I spent a week in mid May amidst the beautiful, mature, elegant plantings of the Missouri Botanical Garden, and I came home expecting to be deflated. How could my immature, sparse, developing garden ever compete with what I had seen? How could my plantings ever grow to look like the inspiring gardens at the botanical garden?
We pulled into the driveway, completely pooped after our trip, and this is what I saw:
It's my doublefile viburnum (V. plicatum tomentosum 'Shasta') and it rivals anything I saw at the country's premiere botanical garden. It is still young. I planted it in 2008, moved it in 2009, and it did not bloom at all after the move. But now, in 2011 it has apparently forgiven me for the prior uprooting.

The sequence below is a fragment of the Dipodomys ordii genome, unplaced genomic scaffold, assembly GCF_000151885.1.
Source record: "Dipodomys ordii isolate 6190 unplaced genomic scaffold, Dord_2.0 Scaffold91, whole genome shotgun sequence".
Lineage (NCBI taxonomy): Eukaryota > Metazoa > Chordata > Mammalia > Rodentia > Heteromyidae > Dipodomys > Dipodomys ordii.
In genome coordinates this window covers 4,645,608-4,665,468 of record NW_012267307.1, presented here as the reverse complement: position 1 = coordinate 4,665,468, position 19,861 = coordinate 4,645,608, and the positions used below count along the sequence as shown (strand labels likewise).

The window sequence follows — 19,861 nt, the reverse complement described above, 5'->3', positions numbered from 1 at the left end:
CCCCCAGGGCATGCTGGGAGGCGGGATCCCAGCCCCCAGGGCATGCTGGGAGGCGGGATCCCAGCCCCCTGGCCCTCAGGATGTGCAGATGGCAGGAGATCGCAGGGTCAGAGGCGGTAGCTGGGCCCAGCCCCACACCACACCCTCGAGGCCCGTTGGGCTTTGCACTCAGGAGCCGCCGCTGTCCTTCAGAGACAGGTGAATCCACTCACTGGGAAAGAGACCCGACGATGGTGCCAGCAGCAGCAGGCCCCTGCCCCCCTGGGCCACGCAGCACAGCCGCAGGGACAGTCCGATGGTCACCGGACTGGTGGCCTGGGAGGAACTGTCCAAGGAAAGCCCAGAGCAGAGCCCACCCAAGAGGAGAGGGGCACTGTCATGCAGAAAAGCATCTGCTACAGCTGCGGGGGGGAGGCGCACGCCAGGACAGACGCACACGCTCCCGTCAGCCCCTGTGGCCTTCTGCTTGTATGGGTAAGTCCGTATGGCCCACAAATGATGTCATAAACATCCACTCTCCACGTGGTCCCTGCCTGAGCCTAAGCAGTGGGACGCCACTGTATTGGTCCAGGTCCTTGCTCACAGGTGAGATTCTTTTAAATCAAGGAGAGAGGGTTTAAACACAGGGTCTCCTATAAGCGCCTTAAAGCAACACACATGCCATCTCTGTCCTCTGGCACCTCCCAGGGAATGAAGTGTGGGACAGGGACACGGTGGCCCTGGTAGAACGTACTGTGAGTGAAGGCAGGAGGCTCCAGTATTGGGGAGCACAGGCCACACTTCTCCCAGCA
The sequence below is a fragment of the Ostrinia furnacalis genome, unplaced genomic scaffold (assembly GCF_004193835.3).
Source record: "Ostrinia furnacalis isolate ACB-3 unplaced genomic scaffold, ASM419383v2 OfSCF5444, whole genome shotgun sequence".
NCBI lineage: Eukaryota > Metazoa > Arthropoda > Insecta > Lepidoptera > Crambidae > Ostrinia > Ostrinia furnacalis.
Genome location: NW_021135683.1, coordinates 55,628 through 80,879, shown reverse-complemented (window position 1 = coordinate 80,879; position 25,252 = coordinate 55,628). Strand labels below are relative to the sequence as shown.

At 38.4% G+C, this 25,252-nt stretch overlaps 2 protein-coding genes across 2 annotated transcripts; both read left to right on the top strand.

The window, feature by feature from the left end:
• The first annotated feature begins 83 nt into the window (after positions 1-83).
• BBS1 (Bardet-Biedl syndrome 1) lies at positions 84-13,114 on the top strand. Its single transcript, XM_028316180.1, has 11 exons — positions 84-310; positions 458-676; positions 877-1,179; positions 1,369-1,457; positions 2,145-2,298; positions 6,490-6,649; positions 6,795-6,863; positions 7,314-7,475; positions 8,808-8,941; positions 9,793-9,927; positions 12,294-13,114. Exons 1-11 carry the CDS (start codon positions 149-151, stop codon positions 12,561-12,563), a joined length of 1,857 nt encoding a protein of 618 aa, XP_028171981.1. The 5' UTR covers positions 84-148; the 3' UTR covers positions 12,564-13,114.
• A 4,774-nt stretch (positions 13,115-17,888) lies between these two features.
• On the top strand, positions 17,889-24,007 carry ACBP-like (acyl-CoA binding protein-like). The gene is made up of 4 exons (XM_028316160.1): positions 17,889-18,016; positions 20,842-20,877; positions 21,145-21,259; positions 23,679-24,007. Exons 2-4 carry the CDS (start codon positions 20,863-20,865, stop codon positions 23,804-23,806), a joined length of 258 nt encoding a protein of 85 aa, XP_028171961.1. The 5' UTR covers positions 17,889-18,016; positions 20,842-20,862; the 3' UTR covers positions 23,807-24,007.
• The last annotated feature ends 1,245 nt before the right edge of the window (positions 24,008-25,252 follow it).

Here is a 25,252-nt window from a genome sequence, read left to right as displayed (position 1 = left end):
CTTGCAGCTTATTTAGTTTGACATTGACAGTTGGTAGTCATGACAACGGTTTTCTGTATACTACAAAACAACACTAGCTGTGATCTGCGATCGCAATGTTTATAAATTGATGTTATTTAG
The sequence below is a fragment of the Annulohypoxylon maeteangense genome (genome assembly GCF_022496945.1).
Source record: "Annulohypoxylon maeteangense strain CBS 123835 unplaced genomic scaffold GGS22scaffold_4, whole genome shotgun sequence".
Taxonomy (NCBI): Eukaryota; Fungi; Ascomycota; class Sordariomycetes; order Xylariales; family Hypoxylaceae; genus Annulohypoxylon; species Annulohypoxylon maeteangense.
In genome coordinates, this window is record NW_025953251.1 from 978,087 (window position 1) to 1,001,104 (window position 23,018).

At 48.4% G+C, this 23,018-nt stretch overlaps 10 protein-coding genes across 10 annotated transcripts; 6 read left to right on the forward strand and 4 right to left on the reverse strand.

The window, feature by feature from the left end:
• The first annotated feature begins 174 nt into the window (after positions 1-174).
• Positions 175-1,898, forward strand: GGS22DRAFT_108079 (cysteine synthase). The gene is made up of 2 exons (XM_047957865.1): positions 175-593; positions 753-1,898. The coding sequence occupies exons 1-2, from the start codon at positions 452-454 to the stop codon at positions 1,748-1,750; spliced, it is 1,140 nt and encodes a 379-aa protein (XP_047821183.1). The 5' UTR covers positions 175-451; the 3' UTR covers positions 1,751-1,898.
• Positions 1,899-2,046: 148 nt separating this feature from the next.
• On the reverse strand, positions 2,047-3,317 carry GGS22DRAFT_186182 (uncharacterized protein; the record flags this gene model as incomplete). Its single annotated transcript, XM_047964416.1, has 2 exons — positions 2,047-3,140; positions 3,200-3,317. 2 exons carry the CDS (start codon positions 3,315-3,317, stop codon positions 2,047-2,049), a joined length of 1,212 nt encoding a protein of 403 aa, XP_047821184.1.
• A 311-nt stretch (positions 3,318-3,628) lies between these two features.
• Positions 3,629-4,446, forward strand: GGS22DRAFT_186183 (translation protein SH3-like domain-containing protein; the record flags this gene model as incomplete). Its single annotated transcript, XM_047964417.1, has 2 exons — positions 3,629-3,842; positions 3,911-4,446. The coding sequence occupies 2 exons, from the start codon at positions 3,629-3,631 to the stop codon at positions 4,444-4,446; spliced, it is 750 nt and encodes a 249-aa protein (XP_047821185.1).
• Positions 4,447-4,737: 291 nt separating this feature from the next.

The horizontal branching makes it look like a tiered wedding cake.
This is what the lacecap flowers look like:
It is planted in the back garden, with the young red maple and a random assortment of perennials, shrubs and groundcovers. It clearly is the anchor and the star of this garden. It will get much, much bigger, but there is room, and its horizontal spread is a welcome form beneath the maple which will also get much, much bigger and a lot taller.
In the fall, it turns a deep mahogany color.
It is such a stunner. It redeemed my flagging faith in my own garden after seeing a professional, mature, well established and highly tended public garden.
I may not have the wonders of a 79 acre botanical garden managed by a staff of 500 (that's more than 6 workers per acre and that is how MoBot staffs its garden; I could do a lot with that kind of manpower).
I may not have centuries old specimens and deep shady installations with benches and bridges and stone sculptures.
But I have a doublefile viburnum 'Shasta' that blooms in the end of May and makes me stop in my tracks.